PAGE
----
The Arab League suspended Syria on Saturday until President Bashar Assad implements an Arab deal to end violence against protesters, and called for sanctions and transition talks with the opposition.
Syrian envoy Youssef Ahmed angrily denounced the move as illegal, saying Damascus had already implemented the deal and claiming the United States had ordered the suspension.
Ahmed charged that the League with trying to "provoke foreign intervention in Syria, as was the case in Libya."
A statement read by Qatari Prime Minister Hamad bin Jassem Al-Thani said the League decided "to suspend Syrian delegations' activities in Arab League meetings" and to implement "economic and political sanctions" against Damascus.
The suspension will last "until the total implementation (by Syria) of the Arab plan for resolving the crisis accepted by Damascus on November 2."
But Ahmed told a Cairo press conference that Damascus had "implemented all the articles of the agreement," even though at least 125 people have reportedly been killed in the flashpoint city of Homs alone since the deal was inked.
"It was clear (the decision) was decided through a U.S. order," he said, accusing the League of working for an "American agenda."
Ahmed also said the moves decided by the organization’s foreign ministers by a majority vote "put an end to joint Arab action and show that the (League's) administration is subjected to U.S. and Western agendas."
Apart from the suspension, which had been sought by the Syrian opposition, the League called for the withdrawal of Arab ambassadors from Damascus but left the decision to each member state.
Sheikh Hamad said the measures would take effect on Wednesday, and that Arab ministers would meet again to decide on specific sanctions.
The statement also called for the protection of civilians and said League chief Nabil al-Arabi would contact international organizations, including the United Nations, if the bloodshed continued.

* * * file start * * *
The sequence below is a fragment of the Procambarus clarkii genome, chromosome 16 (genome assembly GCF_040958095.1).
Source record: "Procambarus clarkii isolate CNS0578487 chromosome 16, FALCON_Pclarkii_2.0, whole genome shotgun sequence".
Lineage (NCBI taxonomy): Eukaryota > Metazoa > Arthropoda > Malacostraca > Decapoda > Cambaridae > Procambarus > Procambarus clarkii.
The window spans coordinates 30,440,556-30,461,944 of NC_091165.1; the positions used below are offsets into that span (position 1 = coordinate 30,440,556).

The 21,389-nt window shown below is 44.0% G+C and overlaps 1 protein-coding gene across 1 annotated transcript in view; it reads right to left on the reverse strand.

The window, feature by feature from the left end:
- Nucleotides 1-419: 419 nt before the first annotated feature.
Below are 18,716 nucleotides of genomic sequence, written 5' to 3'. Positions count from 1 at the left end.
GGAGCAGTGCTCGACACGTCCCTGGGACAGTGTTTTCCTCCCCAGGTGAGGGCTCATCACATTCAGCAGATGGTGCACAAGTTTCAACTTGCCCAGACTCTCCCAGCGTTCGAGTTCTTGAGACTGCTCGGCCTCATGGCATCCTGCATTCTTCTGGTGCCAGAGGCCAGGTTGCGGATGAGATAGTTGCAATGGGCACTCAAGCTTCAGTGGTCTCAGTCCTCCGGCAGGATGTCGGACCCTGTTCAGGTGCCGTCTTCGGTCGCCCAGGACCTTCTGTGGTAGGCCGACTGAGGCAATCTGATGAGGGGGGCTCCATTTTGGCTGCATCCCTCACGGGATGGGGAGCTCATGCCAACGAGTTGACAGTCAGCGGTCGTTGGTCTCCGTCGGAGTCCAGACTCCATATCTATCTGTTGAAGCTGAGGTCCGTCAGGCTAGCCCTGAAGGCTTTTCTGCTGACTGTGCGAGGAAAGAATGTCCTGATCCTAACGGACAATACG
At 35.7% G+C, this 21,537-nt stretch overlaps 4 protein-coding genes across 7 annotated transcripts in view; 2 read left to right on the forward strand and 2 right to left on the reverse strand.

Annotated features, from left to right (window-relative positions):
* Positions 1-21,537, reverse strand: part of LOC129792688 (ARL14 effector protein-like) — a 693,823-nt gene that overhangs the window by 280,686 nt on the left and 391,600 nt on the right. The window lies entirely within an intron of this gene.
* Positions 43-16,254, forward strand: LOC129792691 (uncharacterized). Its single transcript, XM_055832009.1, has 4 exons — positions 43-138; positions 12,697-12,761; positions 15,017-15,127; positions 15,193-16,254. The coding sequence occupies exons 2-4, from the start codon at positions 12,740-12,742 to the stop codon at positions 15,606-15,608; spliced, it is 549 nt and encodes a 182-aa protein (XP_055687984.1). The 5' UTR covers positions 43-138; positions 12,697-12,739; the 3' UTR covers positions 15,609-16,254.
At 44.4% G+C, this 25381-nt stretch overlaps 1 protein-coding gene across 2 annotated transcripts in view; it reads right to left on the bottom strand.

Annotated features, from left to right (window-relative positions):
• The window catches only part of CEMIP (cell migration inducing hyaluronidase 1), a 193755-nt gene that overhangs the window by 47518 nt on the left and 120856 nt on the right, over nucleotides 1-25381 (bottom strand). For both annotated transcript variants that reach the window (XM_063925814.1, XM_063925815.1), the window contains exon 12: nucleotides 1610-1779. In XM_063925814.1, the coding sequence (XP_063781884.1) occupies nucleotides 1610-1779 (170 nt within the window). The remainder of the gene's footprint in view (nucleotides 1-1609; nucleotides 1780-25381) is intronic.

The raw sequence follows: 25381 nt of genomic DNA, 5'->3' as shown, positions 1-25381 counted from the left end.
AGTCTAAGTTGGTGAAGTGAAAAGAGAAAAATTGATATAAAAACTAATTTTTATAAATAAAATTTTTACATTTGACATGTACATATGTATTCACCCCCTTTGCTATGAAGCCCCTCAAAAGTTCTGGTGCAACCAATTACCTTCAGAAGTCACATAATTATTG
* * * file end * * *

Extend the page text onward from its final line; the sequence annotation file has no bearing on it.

It called for a meeting in Cairo with Syrian opposition groups in three days to "agree a unified vision for the coming transitional period in Syria." The opposition would later meet with Arab foreign ministers.
A week of deadly violence in city of Homs overshadowed the meeting, in which ministers had appeared divided on what measure to take but eventually voted on the final statement with 18 in favor, three against and one abstention.
Under the November 2 deal, Assad's regime agreed to release detainees, withdraw the army from urban areas, allow free movement for observers and media and negotiated with the opposition.
Instead, human rights groups say, the regime has intensified its crackdown, especially in Homs.
"Homs is a microcosm of the Syrian government’s brutality," said Sarah Leah Whitson, Middle East director of Human Rights Watch, which accused the regime of crimes against humanity based on its systematic abuses against civilians.
With NATO ruling out operations and U.N. Security Council sanctions unlikely because veto-wielding permanent members Russia and China are allies of Assad's regime, regional actors have come to represent the best avenue for pressure.
Damascus argues it has moved forward on the deal by releasing 500 prisoners, and Ahmed had on Friday expressed his government's willingness to receive a pan-Arab delegation.
The United States, which has called on Assad to step down, insists his regime's days are numbered and that even Arab leaders are encouraging him to go.
"Some Arab leaders already have begun to offer Assad safe haven in an effort to encourage him to leave peaceably and quickly," said Assistant Secretary of State for Near Eastern Affairs Jeffrey Feltman.
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